“The things we admire in men, kindness and generosity, openness, honesty, understanding and feeling are the concomitants of failure in our system. And those traits we detest, sharpness, greed, acquisitiveness, meanness, egotism and self-interest are the traits of success. And while men admire the quality of the first they love the produce of the second.”
~ John Steinbeck
The contents of that head lines from one of our papers is unimportant for the purpose of this post, but the two words Netas and Babus is very important.
Steinbeck should be here to assess what is going on in India. We have not given up on the first but the reaction of ordinary men and women in India to the latter is not love but total abhorrence. The men who practice sharpness, greed, acquisitiveness, meanness, egotism and self-interest certainly love those traits and the two most visible lot are our Netas and Babus. One lot I am saving for another day is our businessman who is part of the establishment in what has come to be known as our crony capitalism.
Neta in Hindi means leader. In common usage it is used to denote our politician. And this cartoon tells you how the common people of India view that specimen.
MLA stands for Member of Legislative Assembly. This is the law making body of the state. MP stands for Member of Parliament. This is the legislative body of the Center.
Babu in Hindi means Bureaucrat. And these two cartoons illustrate what we think of them.
These two words today describe the disgust we feel about our leaders and bureaucrats. And that is what the newspaper headlines caught so endearingly.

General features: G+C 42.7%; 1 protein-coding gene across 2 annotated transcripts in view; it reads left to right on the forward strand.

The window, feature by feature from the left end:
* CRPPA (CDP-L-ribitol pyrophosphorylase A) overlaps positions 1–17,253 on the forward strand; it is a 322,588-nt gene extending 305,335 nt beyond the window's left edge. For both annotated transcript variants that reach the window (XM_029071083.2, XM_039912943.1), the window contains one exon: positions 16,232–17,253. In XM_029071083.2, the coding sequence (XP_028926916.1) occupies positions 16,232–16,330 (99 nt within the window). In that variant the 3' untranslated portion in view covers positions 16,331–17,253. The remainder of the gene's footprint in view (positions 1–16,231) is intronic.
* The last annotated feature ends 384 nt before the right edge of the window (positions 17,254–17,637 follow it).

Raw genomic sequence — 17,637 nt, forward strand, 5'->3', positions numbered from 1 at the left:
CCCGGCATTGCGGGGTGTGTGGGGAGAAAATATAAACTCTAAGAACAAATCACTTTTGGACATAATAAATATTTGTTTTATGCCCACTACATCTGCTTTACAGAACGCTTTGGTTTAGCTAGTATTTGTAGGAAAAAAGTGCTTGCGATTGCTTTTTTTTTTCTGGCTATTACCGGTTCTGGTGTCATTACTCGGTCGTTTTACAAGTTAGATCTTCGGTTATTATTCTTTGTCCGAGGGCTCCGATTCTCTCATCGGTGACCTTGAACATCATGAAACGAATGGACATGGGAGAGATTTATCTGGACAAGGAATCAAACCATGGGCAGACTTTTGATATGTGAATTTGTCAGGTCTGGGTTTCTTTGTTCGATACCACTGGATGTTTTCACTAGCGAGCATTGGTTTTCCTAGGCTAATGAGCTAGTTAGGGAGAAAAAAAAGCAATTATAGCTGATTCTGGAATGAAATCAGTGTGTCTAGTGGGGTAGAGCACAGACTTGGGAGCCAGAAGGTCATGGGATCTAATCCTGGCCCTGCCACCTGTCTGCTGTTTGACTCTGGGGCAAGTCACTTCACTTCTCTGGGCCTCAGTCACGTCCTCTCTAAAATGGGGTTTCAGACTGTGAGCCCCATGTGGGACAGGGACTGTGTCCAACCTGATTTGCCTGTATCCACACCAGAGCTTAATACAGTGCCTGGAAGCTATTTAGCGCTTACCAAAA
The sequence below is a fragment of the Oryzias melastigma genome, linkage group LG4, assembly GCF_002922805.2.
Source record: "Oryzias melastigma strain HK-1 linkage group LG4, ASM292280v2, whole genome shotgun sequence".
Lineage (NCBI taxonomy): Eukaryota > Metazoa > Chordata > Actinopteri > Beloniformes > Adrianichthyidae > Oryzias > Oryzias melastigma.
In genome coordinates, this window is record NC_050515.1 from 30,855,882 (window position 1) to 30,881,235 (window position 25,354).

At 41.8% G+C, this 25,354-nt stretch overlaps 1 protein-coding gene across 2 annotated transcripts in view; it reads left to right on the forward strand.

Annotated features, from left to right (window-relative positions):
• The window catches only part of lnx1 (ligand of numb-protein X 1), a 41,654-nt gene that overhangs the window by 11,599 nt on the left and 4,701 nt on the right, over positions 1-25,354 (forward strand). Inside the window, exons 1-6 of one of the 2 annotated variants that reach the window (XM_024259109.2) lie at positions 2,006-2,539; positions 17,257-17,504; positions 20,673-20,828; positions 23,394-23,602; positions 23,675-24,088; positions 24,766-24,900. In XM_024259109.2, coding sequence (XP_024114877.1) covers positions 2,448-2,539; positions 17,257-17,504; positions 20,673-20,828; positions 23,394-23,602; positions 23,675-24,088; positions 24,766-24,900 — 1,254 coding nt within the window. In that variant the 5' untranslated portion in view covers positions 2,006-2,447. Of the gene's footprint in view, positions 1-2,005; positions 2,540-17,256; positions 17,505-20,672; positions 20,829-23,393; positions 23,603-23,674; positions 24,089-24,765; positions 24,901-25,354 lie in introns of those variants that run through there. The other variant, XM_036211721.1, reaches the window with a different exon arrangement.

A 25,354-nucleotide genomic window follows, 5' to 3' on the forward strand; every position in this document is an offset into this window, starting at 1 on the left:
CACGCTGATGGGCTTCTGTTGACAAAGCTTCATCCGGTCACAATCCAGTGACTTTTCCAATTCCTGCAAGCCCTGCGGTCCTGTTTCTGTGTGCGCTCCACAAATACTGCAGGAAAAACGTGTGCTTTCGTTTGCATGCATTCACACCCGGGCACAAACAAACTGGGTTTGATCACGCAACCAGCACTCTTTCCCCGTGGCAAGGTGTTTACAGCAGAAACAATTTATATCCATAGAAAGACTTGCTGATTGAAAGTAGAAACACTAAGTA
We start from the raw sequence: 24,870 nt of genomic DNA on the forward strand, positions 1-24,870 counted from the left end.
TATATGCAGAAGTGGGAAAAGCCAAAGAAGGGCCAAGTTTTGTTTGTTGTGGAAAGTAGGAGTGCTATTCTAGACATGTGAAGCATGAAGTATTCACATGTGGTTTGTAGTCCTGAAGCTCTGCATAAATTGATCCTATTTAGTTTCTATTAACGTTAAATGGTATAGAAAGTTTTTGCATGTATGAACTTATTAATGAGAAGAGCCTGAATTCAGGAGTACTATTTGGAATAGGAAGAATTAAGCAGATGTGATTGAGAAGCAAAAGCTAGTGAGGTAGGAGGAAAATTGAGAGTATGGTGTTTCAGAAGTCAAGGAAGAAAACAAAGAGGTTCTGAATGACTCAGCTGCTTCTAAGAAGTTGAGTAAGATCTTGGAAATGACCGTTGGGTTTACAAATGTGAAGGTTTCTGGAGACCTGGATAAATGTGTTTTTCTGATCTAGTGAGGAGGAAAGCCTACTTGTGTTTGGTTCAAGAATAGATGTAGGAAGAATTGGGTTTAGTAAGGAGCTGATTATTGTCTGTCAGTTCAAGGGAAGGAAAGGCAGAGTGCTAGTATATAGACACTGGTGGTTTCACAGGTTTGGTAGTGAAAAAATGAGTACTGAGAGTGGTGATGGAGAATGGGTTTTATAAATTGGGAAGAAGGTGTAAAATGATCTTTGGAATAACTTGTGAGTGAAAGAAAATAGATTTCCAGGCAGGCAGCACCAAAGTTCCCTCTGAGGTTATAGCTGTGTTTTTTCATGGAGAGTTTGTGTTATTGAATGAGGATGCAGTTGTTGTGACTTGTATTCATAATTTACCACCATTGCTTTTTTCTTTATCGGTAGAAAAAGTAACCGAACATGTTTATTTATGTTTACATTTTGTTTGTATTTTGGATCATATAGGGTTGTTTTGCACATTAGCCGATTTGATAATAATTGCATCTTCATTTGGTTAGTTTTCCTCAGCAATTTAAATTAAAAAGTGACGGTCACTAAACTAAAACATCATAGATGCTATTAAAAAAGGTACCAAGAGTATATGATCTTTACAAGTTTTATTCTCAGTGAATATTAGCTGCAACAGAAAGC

“Perhaps the most overrated virtue in our list of shoddy virtues is that of giving. Giving builds up the ego of the giver, makes him superior and higher and larger than the receiver…It is so easy to give, so exquisitely rewarding. Receiving, on the other hand, if it is well-done, requires a fine balance of self-knowledge and kindness. It requires humility and tact and great understanding of relationships. In receiving, you cannot appear, even to yourself, better or stronger or wiser than the giver, although you must be wiser to do it well.
It requires self-esteem to receive–not self-love but just a pleasant acquaintance and liking for oneself.”
What an unusual yet profound view ! Till I came across this quote, my understanding was that giving is very difficult and receiving is relatively an easy process. After I read this quote, mulled over it and thought about the times that I was the receiver, I have come to the conclusion that receiving is a far more complex and difficult process than giving.
Fortunately I have been blessed with very few instances where I had been the receiver of great gifts and so, each instance can be brought back up to current reflection and analyzed. Perhaps memory will throw up a few more instances in the next few days, but they are unlikely to change my view that receiving with grace, elegance and genuine humility is an extremely difficult process. On analysis I find this to be so, because we take it for granted that the giver is fully aware of the quid pro quo involved and so, why make a song and dance about it? If the receiving had not taken place with one particular individual, it would have taken place with another, so, say thanks and move on.
I welcome your own thoughts on this unusual quote and my thoughts on it.